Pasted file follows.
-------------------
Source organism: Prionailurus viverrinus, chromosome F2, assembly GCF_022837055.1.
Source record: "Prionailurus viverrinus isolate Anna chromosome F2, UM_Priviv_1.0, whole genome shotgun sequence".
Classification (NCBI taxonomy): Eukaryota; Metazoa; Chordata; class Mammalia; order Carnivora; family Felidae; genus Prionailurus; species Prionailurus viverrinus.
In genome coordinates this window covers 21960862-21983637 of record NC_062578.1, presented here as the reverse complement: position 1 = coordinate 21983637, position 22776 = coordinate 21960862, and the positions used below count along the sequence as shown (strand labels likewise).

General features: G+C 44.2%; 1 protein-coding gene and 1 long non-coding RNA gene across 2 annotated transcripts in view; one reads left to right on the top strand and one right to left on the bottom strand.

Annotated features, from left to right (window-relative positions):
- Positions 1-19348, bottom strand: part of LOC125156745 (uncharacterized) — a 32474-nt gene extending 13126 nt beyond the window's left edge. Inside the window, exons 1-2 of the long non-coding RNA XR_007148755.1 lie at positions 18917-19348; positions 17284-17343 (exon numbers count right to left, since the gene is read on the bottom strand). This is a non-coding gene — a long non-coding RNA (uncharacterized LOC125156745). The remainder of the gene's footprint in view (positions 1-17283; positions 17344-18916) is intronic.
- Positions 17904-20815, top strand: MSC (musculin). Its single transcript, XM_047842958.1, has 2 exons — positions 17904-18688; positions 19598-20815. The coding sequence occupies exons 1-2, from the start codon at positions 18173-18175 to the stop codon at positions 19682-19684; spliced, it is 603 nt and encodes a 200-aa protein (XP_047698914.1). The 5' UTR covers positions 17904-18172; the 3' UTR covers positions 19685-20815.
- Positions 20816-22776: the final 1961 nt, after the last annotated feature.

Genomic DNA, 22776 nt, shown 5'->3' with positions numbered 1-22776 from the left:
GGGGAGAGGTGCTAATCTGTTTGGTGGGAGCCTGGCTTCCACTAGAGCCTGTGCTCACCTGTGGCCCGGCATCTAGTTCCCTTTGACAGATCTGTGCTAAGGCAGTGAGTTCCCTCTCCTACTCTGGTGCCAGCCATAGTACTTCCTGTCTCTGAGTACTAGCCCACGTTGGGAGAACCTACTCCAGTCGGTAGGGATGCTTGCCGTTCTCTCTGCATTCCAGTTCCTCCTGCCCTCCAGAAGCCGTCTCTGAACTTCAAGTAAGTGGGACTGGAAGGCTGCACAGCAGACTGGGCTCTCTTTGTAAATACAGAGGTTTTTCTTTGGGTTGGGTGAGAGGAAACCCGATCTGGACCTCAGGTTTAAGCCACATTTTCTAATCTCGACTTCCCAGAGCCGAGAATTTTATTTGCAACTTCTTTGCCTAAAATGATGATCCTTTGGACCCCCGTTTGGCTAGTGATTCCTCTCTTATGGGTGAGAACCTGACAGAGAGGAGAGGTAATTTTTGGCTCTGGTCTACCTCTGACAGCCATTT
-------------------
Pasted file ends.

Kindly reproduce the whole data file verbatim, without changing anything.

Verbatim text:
Source organism: Prionailurus viverrinus, chromosome F2, assembly GCF_022837055.1.
Source record: "Prionailurus viverrinus isolate Anna chromosome F2, UM_Priviv_1.0, whole genome shotgun sequence".
Classification (NCBI taxonomy): Eukaryota; Metazoa; Chordata; class Mammalia; order Carnivora; family Felidae; genus Prionailurus; species Prionailurus viverrinus.
In genome coordinates this window covers 21960862-21983637 of record NC_062578.1, presented here as the reverse complement: position 1 = coordinate 21983637, position 22776 = coordinate 21960862, and the positions used below count along the sequence as shown (strand labels likewise).

General features: G+C 44.2%; 1 protein-coding gene and 1 long non-coding RNA gene across 2 annotated transcripts in view; one reads left to right on the top strand and one right to left on the bottom strand.

Annotated features, from left to right (window-relative positions):
- Positions 1-19348, bottom strand: part of LOC125156745 (uncharacterized) — a 32474-nt gene extending 13126 nt beyond the window's left edge. Inside the window, exons 1-2 of the long non-coding RNA XR_007148755.1 lie at positions 18917-19348; positions 17284-17343 (exon numbers count right to left, since the gene is read on the bottom strand). This is a non-coding gene — a long non-coding RNA (uncharacterized LOC125156745). The remainder of the gene's footprint in view (positions 1-17283; positions 17344-18916) is intronic.
- Positions 17904-20815, top strand: MSC (musculin). Its single transcript, XM_047842958.1, has 2 exons — positions 17904-18688; positions 19598-20815. The coding sequence occupies exons 1-2, from the start codon at positions 18173-18175 to the stop codon at positions 19682-19684; spliced, it is 603 nt and encodes a 200-aa protein (XP_047698914.1). The 5' UTR covers positions 17904-18172; the 3' UTR covers positions 19685-20815.
- Positions 20816-22776: the final 1961 nt, after the last annotated feature.

Genomic DNA, 22776 nt, shown 5'->3' with positions numbered 1-22776 from the left:
GGGGAGAGGTGCTAATCTGTTTGGTGGGAGCCTGGCTTCCACTAGAGCCTGTGCTCACCTGTGGCCCGGCATCTAGTTCCCTTTGACAGATCTGTGCTAAGGCAGTGAGTTCCCTCTCCTACTCTGGTGCCAGCCATAGTACTTCCTGTCTCTGAGTACTAGCCCACGTTGGGAGAACCTACTCCAGTCGGTAGGGATGCTTGCCGTTCTCTCTGCATTCCAGTTCCTCCTGCCCTCCAGAAGCCGTCTCTGAACTTCAAGTAAGTGGGACTGGAAGGCTGCACAGCAGACTGGGCTCTCTTTGTAAATACAGAGGTTTTTCTTTGGGTTGGGTGAGAGGAAACCCGATCTGGACCTCAGGTTTAAGCCACATTTTCTAATCTCGACTTCCCAGAGCCGAGAATTTTATTTGCAACTTCTTTGCCTAAAATGATGATCCTTTGGACCCCCGTTTGGCTAGTGATTCCTCTCTTATGGGTGAGAACCTGACAGAGAGGAGAGGTAATTTTTGGCTCTGGTCTACCTCTGACAGCCATTT